Selecting the subnet size on IPv6 is easy, since it’s pretty much fixed to /64 (insert appropriate mind-boggling about why we would want burn half of our addressing bits on the local subnet here), but there’s another complication: because there’s no NAT (yet), my IPv6 subnet plan must fit within our external address range.  This is a big difference for many (most?) organisations using IPv4 only: at the moment, we have complete logical decoupling of our internal and external address ranges; under IPv6 we must tie the two together.

This is my big concern with the lack of NAT in IPv6: it places constraints on internal network design that do not exist in the IPv4+NAT world.  I don’t dispute the wisdom of the designers in leaving out NAT – it is unquestionably a complicating hack.  But in my limited understanding of IPv6, i’m not aware of an equivalent to the useful part of IPv4 NAT (the internal/external address decoupling).  When we implement IPv6, i’m guessing that i’ll implement one-to-one address translation at our network edge to achieve equivalent functionality.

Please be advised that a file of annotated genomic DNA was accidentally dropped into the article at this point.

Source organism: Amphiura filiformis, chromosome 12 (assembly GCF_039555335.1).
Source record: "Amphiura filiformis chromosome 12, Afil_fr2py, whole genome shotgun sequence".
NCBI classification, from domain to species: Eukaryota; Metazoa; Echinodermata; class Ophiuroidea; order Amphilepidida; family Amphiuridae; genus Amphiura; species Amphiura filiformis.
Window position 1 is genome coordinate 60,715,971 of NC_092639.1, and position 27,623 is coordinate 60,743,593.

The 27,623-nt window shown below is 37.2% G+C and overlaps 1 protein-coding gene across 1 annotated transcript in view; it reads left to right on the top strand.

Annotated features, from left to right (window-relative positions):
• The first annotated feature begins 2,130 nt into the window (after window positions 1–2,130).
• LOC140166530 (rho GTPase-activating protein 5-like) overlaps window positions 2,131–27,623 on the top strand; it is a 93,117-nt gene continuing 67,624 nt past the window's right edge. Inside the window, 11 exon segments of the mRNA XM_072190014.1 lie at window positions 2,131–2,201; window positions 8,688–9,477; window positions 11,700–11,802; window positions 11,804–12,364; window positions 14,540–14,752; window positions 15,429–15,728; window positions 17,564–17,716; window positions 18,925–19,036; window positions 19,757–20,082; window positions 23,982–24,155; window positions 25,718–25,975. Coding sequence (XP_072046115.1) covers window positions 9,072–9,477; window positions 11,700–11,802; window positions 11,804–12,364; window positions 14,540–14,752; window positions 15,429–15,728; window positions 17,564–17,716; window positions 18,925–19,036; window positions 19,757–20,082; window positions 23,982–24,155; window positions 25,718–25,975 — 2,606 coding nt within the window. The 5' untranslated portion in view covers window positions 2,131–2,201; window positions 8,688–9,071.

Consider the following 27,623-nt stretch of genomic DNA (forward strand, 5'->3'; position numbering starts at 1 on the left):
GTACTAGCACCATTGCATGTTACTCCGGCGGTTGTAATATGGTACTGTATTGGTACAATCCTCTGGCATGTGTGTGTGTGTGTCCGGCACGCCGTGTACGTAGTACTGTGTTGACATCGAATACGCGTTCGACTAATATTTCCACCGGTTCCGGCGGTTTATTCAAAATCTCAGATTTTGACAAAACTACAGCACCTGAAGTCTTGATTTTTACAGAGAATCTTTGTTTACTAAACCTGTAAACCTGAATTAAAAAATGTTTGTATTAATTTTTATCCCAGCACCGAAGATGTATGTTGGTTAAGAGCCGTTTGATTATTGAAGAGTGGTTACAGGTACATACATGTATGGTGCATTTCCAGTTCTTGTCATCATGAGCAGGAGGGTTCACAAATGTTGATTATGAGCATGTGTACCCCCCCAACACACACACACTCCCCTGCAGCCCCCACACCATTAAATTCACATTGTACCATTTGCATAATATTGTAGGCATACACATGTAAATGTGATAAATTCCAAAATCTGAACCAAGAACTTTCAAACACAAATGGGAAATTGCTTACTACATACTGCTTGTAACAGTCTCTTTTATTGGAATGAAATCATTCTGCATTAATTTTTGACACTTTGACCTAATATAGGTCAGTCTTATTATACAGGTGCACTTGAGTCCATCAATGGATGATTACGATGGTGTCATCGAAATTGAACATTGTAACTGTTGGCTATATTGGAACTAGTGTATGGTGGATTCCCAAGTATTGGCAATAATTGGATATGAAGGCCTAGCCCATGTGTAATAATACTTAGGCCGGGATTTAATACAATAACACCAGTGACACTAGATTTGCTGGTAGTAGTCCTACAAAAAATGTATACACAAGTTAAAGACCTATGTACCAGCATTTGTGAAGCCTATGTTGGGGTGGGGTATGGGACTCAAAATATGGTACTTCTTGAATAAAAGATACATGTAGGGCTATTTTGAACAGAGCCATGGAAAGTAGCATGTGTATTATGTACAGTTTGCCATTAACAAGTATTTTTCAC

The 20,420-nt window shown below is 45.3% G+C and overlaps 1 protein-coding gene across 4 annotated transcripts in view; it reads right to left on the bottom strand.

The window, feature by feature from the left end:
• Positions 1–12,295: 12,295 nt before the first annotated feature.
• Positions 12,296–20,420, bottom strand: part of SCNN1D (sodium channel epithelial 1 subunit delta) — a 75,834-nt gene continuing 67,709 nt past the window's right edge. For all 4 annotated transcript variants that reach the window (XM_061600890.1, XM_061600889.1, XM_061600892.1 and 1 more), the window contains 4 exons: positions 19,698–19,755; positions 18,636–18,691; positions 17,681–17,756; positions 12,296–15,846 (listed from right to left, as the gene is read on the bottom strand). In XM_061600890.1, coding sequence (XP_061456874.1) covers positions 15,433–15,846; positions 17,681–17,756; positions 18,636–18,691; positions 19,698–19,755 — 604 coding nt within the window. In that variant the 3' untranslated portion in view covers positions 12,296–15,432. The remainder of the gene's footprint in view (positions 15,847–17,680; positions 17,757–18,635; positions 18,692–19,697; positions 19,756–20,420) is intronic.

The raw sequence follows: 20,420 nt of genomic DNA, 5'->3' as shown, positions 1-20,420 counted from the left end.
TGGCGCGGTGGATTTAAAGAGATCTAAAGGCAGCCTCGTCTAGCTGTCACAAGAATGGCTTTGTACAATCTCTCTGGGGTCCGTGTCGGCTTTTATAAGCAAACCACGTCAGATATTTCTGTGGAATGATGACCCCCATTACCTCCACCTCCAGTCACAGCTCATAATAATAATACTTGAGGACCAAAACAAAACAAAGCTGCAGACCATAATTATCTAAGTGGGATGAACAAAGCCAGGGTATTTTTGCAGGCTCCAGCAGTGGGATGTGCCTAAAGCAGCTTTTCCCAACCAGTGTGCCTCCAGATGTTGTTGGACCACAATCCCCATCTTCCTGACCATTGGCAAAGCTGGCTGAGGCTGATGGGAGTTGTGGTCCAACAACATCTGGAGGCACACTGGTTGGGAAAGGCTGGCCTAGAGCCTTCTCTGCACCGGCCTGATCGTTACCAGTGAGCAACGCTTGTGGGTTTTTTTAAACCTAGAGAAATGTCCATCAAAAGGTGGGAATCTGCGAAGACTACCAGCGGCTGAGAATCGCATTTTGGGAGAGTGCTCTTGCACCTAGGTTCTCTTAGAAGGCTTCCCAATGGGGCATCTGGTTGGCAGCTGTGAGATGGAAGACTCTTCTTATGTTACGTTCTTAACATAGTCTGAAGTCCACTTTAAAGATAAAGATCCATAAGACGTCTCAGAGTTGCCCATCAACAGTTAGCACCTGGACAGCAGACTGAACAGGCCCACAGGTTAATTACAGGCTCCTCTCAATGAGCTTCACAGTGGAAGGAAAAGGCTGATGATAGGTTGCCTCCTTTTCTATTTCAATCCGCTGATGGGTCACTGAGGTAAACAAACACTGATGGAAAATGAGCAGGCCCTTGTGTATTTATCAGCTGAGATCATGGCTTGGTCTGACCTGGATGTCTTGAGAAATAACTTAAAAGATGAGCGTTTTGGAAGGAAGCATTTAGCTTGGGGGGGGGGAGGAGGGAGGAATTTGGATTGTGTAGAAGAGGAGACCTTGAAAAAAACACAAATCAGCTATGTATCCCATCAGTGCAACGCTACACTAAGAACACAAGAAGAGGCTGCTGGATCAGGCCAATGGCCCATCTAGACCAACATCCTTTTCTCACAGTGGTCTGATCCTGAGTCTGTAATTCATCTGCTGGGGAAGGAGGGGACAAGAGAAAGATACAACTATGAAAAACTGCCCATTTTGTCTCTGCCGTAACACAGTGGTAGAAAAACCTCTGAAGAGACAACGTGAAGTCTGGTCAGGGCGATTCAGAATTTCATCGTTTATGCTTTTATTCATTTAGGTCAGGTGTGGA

So what happens with our external address space?  I’m not fully clear on APNIC‘s IPv6 allocation rules, but as far as i can tell, an existing holder of an IPv4 /23 can expect a maximum IPv6 allocation of a /48.  This means that we would have 16 bits of subnets, which is exactly the same number of /24s we have available in the 10.0.0.0/8 address space.  My first reaction to this was, “Sweet – i’ll use the exact same subnet numbers in hexadecimal, and i’ll have my IPv6 subnet plan.”  But i wonder whether that’s all there is to it.  And having exactly the same number of subnets at our disposal doesn’t seem like much of a leap forward in terms of protocol functionality…

What are other people’s thoughts?  Are the issues for IPv6 subnet allocation different from IPv4?  Is there a best practice for this sort of thing?


Source: libertysys.com.au